History of Taylor County, Iowa: from the earliest historic times to 1910 by  Frank E. Crosson. Chicago, The S.J. Clarke Publishing Co. 1910
(biographicals transcribed by Linda Kestner: lfkestner3@msn.com)
Page 449
Among the successful business men of Bedford is George William Hook, junior partner of the firm of Willis & Hook, dealers in hardware and furniture.  He has sought his success in the legitimate lines of trade and has closely followed the old and time-tried maxims such as "Honesty is the best policy" and "There is no excellence without labor."  He has lived in Bedford from the age of eight years, his birth having occurred, however, in Lowry City, Missouri, December 27, 1870.  His parents were William and Cynthia Hook, the former born in Pennsylvania and the latter in Kentucky.  James Hook, the paternal grandfather, was also a native of Pennsylvania and was of Scotch descent.  He lived for a considerable period in Greene county, Pennsylvania, and came to Iowa just after the close of the Civil war, his last days being spent in Agency, this state, where he died at the age of seventy-three.  They were the parents of thirteen children.  The maternal grandfather of George W. Hook (page 450) was a native of Georgia and devoted his life to the occupation of farming.  Removing to St. Clair county, Missouri, he there reached old age ere he was called to his final rest.  His wife bore the maiden name of Sarah Hinkle and had also reached old age when called to the home beyond.  They were the parents of four sons and three daughters.
William Hook was reared in Ohio and during the pioneer epoch in the history of Iowa came to this state, arriving fifty-eight years ago.  He settled on the present site of the city of Ottumwa and there purchased a tract of land, which he developed into a well-improved and valuable farm.  When the war broke out he and five of his brothers went to the army but after serving for a sort time he was so seriously injured that he was discharged.  When unfitted for further duty at the front he made his way to St. Clair county, Missouri, where his first wife, Mrs. Amy (Clark) Hook, died.  Later he was there married to Mrs. Cynthia Barnett, nee Hopkins, and they returned to Iowa, settling in Bedford, Taylor county, where they lived for many years.  They afterward removed to Clearfield, where Mr. Hook died in 1905, at the age of seventy-five years.  He had never been ill a day until he sustained a stroke of paralysis, which was the beginning of the end.  His widow still survives him and resides in Clearfield.  Both were members of the Methodist church.  Their family numbered two sons and a daughter: George W.; Mattie, the wife of Dr. F. P. Carry, of Clearfield; and Walter, who died in infancy.
In taking up the personal history of George W. Hook, we present to our readers the life record of one who is well known in Bedford, where he has lived from his early youth.  He acquired his preliminary education in the public schools here and afterward attended a business college in Quincy, Illinois.  Subsequently he engaged in clerking in Bedford for several years but put aside all business and personal considerations at the time of the outbreak of the war with Spain, and became a private in Company I, Fifty-first Iowa Volunteer Infantry, serving with that command until mustered out with the regiment.  After the war he returned home, was married and began farming, which pursuit he followed for five years but thinking to find commercial interests more congenial and profitable, he formed a partnership with C. L. Willis and embarked in the hardware and furniture business, in which he still continues.  He now has a well-appointed store, tasteful in its arrangement and attractive in the lines of goods carried.  His business methods, too, are such as will bear the closest investigation and scrutiny and the honesty which he displays in all trade relations is one of the strong features of his success.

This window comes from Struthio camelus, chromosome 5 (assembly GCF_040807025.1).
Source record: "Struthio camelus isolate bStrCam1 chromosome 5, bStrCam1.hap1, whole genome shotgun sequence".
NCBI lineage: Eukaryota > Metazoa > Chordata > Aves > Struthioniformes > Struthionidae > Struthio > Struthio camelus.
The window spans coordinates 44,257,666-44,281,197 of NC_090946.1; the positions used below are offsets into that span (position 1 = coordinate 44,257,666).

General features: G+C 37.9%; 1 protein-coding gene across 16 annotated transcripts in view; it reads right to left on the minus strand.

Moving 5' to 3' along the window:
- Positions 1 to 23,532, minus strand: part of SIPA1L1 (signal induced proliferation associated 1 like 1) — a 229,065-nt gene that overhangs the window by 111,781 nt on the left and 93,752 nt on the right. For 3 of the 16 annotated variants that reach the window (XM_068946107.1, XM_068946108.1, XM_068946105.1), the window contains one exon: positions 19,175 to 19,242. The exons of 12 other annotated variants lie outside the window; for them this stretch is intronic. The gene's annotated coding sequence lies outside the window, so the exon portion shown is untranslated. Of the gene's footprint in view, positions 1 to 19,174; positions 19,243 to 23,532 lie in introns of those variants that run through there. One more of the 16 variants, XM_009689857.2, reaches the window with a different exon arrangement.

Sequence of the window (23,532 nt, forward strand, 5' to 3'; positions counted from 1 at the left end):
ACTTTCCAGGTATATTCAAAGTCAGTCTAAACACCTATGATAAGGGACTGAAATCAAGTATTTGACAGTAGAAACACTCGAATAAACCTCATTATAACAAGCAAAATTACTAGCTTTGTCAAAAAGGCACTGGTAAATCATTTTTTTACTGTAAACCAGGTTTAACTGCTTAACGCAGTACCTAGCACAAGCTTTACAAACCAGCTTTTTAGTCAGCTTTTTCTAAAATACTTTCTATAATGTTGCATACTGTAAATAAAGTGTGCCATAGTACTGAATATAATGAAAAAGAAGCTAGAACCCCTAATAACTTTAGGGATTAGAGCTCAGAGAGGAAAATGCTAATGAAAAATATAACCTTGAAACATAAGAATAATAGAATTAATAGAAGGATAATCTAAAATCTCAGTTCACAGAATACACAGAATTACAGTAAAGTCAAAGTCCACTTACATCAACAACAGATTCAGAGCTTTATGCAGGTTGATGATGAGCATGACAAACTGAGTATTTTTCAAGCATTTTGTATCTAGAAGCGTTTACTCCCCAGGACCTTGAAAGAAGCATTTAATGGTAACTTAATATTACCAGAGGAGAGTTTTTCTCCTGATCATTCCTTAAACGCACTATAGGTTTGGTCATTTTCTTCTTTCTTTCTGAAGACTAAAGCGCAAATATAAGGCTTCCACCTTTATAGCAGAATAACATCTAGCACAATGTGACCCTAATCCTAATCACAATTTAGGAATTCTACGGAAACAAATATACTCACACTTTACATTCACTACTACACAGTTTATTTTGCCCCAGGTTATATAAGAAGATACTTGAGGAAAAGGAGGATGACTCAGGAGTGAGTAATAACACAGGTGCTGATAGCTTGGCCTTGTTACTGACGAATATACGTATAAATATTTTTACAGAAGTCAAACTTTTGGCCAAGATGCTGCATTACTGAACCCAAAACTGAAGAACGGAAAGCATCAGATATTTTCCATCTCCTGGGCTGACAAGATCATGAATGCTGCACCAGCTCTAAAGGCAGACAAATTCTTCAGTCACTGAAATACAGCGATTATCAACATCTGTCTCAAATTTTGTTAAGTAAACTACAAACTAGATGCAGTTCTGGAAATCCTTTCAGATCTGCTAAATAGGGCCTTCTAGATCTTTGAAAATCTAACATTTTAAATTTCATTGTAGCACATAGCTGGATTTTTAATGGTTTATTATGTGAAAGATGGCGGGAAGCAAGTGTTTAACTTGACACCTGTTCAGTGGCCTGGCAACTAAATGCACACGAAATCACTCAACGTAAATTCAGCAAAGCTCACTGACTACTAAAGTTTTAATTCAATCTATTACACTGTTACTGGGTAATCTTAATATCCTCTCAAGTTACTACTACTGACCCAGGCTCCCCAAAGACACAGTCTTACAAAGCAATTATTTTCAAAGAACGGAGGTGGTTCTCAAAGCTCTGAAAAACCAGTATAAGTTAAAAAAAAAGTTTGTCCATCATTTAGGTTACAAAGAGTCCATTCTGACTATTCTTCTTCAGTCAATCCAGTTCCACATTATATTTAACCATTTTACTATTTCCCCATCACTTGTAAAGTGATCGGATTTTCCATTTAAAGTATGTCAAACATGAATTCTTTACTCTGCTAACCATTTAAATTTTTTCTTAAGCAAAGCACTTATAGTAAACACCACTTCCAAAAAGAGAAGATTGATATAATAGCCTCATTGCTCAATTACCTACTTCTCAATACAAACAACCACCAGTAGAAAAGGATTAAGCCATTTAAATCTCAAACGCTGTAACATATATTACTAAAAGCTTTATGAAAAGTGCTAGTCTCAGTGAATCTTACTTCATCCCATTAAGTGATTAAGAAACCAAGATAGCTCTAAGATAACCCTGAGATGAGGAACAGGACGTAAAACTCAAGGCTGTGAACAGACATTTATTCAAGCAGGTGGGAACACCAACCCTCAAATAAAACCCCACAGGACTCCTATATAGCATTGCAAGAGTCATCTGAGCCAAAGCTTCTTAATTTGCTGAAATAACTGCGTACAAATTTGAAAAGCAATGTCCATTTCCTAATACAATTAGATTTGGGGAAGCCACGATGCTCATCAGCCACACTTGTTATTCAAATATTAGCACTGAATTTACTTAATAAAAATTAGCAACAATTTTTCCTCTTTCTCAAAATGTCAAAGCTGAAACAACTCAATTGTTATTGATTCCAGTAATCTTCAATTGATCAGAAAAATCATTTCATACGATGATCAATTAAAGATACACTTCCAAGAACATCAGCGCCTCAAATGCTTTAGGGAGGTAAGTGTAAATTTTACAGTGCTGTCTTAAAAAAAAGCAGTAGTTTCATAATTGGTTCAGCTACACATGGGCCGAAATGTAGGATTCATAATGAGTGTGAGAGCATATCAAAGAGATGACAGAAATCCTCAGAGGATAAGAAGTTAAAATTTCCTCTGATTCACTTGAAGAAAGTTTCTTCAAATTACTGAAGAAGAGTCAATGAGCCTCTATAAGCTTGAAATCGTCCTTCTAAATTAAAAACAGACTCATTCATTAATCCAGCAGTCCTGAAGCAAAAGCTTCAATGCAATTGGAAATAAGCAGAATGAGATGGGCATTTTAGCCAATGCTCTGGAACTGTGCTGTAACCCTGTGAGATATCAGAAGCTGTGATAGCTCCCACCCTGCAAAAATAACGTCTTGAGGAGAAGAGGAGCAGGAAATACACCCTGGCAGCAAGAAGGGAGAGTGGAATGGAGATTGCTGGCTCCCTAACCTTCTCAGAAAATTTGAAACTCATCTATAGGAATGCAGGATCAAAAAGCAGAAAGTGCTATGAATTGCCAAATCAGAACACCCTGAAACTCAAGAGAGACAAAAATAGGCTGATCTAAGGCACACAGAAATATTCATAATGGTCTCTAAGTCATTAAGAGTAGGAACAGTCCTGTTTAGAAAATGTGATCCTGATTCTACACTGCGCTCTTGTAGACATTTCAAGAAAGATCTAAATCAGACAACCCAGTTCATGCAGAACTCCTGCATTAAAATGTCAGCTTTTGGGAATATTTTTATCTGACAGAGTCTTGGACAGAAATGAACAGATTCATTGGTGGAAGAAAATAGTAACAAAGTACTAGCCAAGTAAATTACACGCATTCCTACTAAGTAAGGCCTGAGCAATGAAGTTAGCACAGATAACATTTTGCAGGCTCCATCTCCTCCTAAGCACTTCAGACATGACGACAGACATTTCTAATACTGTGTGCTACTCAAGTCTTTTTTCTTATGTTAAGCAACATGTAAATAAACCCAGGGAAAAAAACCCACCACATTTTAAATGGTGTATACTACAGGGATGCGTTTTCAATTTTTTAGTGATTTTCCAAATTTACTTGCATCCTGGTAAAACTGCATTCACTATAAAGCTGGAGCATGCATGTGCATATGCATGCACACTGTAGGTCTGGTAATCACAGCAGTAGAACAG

On the 19th of September, 1900, Mr. Hook was united in marriage to Miss Jessie Boyd, a daughter of John S. and Simildi (Reynolds) Boyd.  There were three children of that marriage, Ruth, John and Mary, who are still under the parental roof.  Mrs. Hook was born in Marshall township, this county, her parents coming from Ohio to Iowa more than a half century ago.  Both Mr. and Mrs. Hook are members of the Methodist church and he is identified with Taylor Lodge, No. 156, A. F & A. M.; Triangle Chapter, No. 68, R. A. M., and Bedford Lodge, No. 91, I. O. O. F.  His political endorsement is given to the republican party but the honors and emoluments of office have no attraction for him, as he prefers to concentrate his energies upon his business affairs.  He is (page 451) always prominent and active in movements for the public good, however, and at the Chautauqua held in Bedford in the summer of 1908, he had the pleasure of entertaining at his home General John C. Black, who was connected with the Civil Service Commission, and also commander in chief of the Grand Army of the Republic.  In addition to his property in Bedford he owns a farm of three hundred and twenty acres in Marshall township and as the land is rich and productive he derives therefrom a substantial income.  He is yet a young man, possessed of the enterprising spirit which has been the dominant factor in the upbuilding of the middle west.  Whatever he undertakes he accomplishes, whether it be for the welfare of the community or for individual interests.  His social qualities, too, endear him to his associates, who find him a genial, cultured gentleman, displaying at all times deference for the opinions of others and readily appreciative of good qualities in those with whom he comes in contact.